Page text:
Aavarna is a novel by a well-loved Kannada author, S.L.Bhyrappa, that I managed to read when its English translation hit the bookshelves recently. Its the story of Lakshmi, an educated, liberal, artistic, career-oriented woman, who falls in love with a Muslim man and in order to marry him gives up her own identity. A few decades later, while working in her professional capacity, events force her to sit back and take a good look at what she gave up and what she received in return.
I really loved the cover by the way. It was quite tasteful and mysterious and tied in very nicely with the story that follows.
With a sincere apology to all Bhyrappa fans, I didn’t like it. First, because I didn’t like Lakshmi at all. Maybe I have never loved as deeply or as passionately as so many people do, but I know for sure I would never have thrown away my name and identity to be with someone, which therefore makes me completely antagonistic and unsympathetic of people who do so. Change of religion should be a matter of spiritual choice, not as a precondition for someone’s love. And then decades later, she suddenly realizes that all the desecrated Hindu temples she must have seen since childhood were broken by the Muslim invaders and that the left liberal, enlightened group that she is a part of is trying hard to cover it up by simply retelling history. She sets forth on a journey to her hometown and makes an appearance at her father’s cremation, after not meeting him for the last 30 years, and then promptly enconces herself in his home to look at his life’s work and compile it as he would have wanted. If you couldn’t be loyal or even respectful of someone while they were alive, it just seems presumptuous to ‘carry on their life’s work’ when they are there no more. Her actions feel more like a mid-life crisis rather than an awakening and the author quickly seems to lapse into a narrative style that begins to resemble a tirade. I believe a hint of subtlety goes a long way in getting a message across, instead of a message that tends more to infuriate and make one feel disheartened, except maybe when dealing with teenagers and college students. I am not an overtly religious person, but I understood the author’s complete disillusionment with the ruling class and its not-so-subtle efforts to woo the minorities. Why not simply be honest? Call a spade a spade. If a Hindu commits a crime then name him, and if a Muslim does so then do the same for him. How can a democracy allow different divorce laws and marriage laws for different religions in its constitution? It is utterly ridiculous. And before I become side-tracked I must tell the reader that Lakshmi also begins to write a novel within the novel, which was just simply not nice. I never felt any empathy for her main protagonist who happens to undergo a fate ‘worse than death’ and spends so much of his times listening to long speeches. I was completely at a loss about the motivation for her story line and the conclusion she formulates for it.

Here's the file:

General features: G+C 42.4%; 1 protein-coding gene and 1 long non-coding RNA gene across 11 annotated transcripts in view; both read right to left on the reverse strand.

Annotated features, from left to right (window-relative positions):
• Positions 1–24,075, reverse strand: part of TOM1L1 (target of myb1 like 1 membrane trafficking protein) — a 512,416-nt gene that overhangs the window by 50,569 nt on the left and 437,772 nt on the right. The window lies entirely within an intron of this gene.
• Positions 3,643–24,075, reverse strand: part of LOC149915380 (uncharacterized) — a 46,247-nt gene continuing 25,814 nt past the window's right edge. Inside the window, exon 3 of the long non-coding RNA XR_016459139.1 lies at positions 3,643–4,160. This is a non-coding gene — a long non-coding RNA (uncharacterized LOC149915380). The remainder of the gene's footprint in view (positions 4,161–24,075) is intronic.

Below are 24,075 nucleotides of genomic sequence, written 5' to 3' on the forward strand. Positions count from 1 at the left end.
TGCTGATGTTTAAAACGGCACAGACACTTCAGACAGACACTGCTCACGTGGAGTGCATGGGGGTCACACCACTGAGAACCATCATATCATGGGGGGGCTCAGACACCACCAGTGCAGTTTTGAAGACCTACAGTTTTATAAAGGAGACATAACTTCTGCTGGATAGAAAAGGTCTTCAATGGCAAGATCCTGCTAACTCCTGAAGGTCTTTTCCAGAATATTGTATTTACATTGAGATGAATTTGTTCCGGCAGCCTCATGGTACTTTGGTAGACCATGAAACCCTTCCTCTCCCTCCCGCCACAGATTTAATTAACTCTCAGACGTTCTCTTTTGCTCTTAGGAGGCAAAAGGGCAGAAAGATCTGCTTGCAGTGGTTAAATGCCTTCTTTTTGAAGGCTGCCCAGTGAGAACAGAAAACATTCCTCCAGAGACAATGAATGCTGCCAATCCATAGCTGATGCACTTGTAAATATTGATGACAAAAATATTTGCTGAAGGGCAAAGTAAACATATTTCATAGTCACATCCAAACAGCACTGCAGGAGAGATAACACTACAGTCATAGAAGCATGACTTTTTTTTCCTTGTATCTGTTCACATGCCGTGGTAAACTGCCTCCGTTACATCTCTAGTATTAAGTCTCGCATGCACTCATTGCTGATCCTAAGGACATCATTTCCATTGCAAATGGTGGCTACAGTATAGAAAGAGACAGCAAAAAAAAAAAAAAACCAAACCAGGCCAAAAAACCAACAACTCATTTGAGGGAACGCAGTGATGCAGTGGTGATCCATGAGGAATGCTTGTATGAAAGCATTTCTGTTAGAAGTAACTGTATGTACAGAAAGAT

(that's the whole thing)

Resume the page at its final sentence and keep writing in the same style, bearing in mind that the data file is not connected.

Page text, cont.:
But then, the one thing this novel made me realize is the resilience and tenacity of faith in an individual and in a community. Oh not that of the fickle Lakshmi, but all around us. Look at the Jews; prosecuted for centuries and still alive and kicking. The Parsis, whom we love thanks to Bollywood and Boman Irani, who maybe down to 4-digit numbers and yet stick to the rigid tenets of their religion and faith and move on. Even the historical notes in the novel, that tell us about the oppression carried out over centuries on the Hindus, reaffirm the hold of faith over a civilization that refused to simply roll over and die. It has happened over and over again in world history, at different times and with different civilizations, yet we live on in hope of a better tomorrow for all.
So yes, this novel did make me think about my position with regard to my beliefs and my faith, which it set out to do, but it also made me uncomfortable and bored after a while. But it must be read by others to get a viewpoint from different perspectives, although it will unfortunately always tend to engender extreme reactions both for and against its story line and views. And I am sure, neither will be happy with mine. But hey, I am just someone who reads a lot of books and either likes the stories or doesn’t and in the end the story is all that counts.